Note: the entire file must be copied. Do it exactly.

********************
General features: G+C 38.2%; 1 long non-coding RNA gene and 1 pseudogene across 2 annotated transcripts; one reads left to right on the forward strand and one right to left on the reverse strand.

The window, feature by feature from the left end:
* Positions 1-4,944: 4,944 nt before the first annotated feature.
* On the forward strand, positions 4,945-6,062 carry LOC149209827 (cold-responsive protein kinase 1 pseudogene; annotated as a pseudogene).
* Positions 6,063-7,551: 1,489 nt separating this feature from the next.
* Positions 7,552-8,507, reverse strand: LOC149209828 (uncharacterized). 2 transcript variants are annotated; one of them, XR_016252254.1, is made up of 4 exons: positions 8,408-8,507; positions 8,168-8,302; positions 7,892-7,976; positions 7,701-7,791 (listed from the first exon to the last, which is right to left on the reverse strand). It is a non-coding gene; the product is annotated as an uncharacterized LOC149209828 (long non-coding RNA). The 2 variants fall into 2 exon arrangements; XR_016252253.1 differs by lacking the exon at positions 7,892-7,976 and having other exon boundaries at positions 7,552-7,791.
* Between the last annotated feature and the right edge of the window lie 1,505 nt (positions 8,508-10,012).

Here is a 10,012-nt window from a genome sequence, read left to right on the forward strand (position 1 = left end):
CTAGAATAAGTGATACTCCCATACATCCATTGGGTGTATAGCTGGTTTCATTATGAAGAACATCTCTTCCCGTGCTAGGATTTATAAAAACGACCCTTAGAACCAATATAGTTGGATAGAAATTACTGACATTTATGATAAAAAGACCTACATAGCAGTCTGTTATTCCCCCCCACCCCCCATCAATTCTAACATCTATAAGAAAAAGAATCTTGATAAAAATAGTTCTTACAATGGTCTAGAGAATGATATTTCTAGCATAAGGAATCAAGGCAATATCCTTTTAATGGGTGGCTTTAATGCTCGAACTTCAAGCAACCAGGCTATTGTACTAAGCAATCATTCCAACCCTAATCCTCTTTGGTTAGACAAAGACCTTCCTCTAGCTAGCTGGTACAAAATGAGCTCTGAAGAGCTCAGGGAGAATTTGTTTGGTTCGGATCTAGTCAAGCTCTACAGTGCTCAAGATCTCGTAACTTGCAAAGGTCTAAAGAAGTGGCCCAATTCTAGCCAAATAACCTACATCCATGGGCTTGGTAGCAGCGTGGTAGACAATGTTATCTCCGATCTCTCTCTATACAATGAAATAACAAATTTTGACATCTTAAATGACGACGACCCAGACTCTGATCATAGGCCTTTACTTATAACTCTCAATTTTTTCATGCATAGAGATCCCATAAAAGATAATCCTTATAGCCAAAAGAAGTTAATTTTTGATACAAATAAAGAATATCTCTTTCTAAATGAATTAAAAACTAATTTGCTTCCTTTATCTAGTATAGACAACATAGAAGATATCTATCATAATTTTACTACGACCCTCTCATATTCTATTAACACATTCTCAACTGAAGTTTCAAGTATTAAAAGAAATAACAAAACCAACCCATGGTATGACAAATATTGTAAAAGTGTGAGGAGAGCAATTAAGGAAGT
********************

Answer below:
General features: G+C 38.2%; 1 long non-coding RNA gene and 1 pseudogene across 2 annotated transcripts; one reads left to right on the forward strand and one right to left on the reverse strand.

The window, feature by feature from the left end:
* Positions 1-4,944: 4,944 nt before the first annotated feature.
* On the forward strand, positions 4,945-6,062 carry LOC149209827 (cold-responsive protein kinase 1 pseudogene; annotated as a pseudogene).
* Positions 6,063-7,551: 1,489 nt separating this feature from the next.
* Positions 7,552-8,507, reverse strand: LOC149209828 (uncharacterized). 2 transcript variants are annotated; one of them, XR_016252254.1, is made up of 4 exons: positions 8,408-8,507; positions 8,168-8,302; positions 7,892-7,976; positions 7,701-7,791 (listed from the first exon to the last, which is right to left on the reverse strand). It is a non-coding gene; the product is annotated as an uncharacterized LOC149209828 (long non-coding RNA). The 2 variants fall into 2 exon arrangements; XR_016252253.1 differs by lacking the exon at positions 7,892-7,976 and having other exon boundaries at positions 7,552-7,791.
* Between the last annotated feature and the right edge of the window lie 1,505 nt (positions 8,508-10,012).

Here is a 10,012-nt window from a genome sequence, read left to right on the forward strand (position 1 = left end):
CTAGAATAAGTGATACTCCCATACATCCATTGGGTGTATAGCTGGTTTCATTATGAAGAACATCTCTTCCCGTGCTAGGATTTATAAAAACGACCCTTAGAACCAATATAGTTGGATAGAAATTACTGACATTTATGATAAAAAGACCTACATAGCAGTCTGTTATTCCCCCCCACCCCCCATCAATTCTAACATCTATAAGAAAAAGAATCTTGATAAAAATAGTTCTTACAATGGTCTAGAGAATGATATTTCTAGCATAAGGAATCAAGGCAATATCCTTTTAATGGGTGGCTTTAATGCTCGAACTTCAAGCAACCAGGCTATTGTACTAAGCAATCATTCCAACCCTAATCCTCTTTGGTTAGACAAAGACCTTCCTCTAGCTAGCTGGTACAAAATGAGCTCTGAAGAGCTCAGGGAGAATTTGTTTGGTTCGGATCTAGTCAAGCTCTACAGTGCTCAAGATCTCGTAACTTGCAAAGGTCTAAAGAAGTGGCCCAATTCTAGCCAAATAACCTACATCCATGGGCTTGGTAGCAGCGTGGTAGACAATGTTATCTCCGATCTCTCTCTATACAATGAAATAACAAATTTTGACATCTTAAATGACGACGACCCAGACTCTGATCATAGGCCTTTACTTATAACTCTCAATTTTTTCATGCATAGAGATCCCATAAAAGATAATCCTTATAGCCAAAAGAAGTTAATTTTTGATACAAATAAAGAATATCTCTTTCTAAATGAATTAAAAACTAATTTGCTTCCTTTATCTAGTATAGACAACATAGAAGATATCTATCATAATTTTACTACGACCCTCTCATATTCTATTAACACATTCTCAACTGAAGTTTCAAGTATTAAAAGAAATAACAAAACCAACCCATGGTATGACAAATATTGTAAAAGTGTGAGGAGAGCAATTAAGGAAGT